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The Heart Dances: Lifting the lid on the culture clash behind ‘The Piano’ ballet

Documentary offers an intriguing look at the clash of artistic sensibilities behind adapting The Piano into a ballet.

The Royal New Zealand Ballet likes playing to the camera, as it has demonstrated on the docu-reality series The Secret Lives of Dancers and Toa Fraser’s 2013 feature-length Giselle. Now there’s the intriguing and frequently beautiful documentary The Heart Dances, subtitled The journey of The Piano: the ballet, which follows the RNZB’s 2018 efforts to reinterpret Jane Campion’s classic Gothic melodrama. You might think, “hey, that could work”. After all, the film’s leading female character was mute but expressive, and Michael Nyman’s original music seemed pirouette-friendly.

But the doco, as well as being a making-of about the ballet’s creation, captures an impressive cultural collision. One where modern practitioners of the antique European art form find the locals have a problem with their “vision”.

Macro alias: ModuleRenderer

Māori largely acted as piano movers and a Greek chorus in the film. When it comes to the ballet, initially Czech choreographer Jiří Bubeníček doesn’t see a problem with non-Māori depicting them. That’s what he did at his first attempt at adapting The Piano for the dance stage in Germany, complete with appropriated haka and moko.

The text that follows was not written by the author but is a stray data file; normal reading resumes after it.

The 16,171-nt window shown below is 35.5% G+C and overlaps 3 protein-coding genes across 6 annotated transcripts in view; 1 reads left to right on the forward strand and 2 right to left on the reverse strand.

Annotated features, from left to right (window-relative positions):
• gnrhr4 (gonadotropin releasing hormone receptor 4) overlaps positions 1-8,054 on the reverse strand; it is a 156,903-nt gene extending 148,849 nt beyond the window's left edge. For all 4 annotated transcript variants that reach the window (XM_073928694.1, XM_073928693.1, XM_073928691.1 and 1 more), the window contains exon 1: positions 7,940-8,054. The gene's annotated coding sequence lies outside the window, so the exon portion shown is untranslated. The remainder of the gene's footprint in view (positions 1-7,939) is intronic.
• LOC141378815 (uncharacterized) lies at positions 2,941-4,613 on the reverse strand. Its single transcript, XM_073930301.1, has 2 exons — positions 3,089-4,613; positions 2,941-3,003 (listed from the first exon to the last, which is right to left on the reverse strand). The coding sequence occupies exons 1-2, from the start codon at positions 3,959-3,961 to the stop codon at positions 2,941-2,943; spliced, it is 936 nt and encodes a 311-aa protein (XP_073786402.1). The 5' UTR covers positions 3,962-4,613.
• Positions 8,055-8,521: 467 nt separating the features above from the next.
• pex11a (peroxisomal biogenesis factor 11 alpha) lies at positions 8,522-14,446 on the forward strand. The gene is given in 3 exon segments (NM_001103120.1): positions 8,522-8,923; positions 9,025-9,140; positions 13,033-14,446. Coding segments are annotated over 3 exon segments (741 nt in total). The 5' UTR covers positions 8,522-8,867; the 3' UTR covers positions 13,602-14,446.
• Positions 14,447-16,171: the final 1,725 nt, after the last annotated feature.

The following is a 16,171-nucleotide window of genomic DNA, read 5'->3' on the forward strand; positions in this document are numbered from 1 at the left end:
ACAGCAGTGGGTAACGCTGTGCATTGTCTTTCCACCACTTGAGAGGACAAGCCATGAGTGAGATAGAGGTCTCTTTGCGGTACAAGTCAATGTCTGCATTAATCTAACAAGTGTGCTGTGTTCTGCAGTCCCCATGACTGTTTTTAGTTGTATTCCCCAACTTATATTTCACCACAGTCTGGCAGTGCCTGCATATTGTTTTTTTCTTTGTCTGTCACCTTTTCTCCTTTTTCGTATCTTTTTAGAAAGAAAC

Doing it here, though, as cultural adviser and contemporary choreographer Moss Patterson points out, isn’t acceptable. Much of the doco’s dramatic spark is generated by the tension between Bubeníček and Patterson. Though the film’s fly-on-the-wall approach means the question isn’t asked of the RNZB itself: why aren’t Māori depicting Māori in the production? Even if none exist in the company, maybe some outside contemporary Māori dancers might have, well, leapt at the chance.

Ultimately, the production fudges a solution to the problem, and the show goes on. Bubeníček (who is accompanied by his designer brother, Otto), whom we first meet in Prague, strikes a charismatic figure and doesn’t sound unreasonable when, faced by Patterson’s objections, he points out that ballet is an abstract art form.

Watching a graceful Bubeníček patiently teach his ballet, step by step, to the RNZB company is something to see and there are other entrancing moments, especially some pas de deux rehearsal sequences, which are edited to songs by Bic Runga and Aldous Harding. What The Heart Dances doesn’t really answer is whether turning The Piano into a ballet was a good idea. Documenting how it was done, though, seems to have been a smart move.



Video: Rialto Distribution

This article was first published in the April 20, 2019 issue of the New Zealand Listener.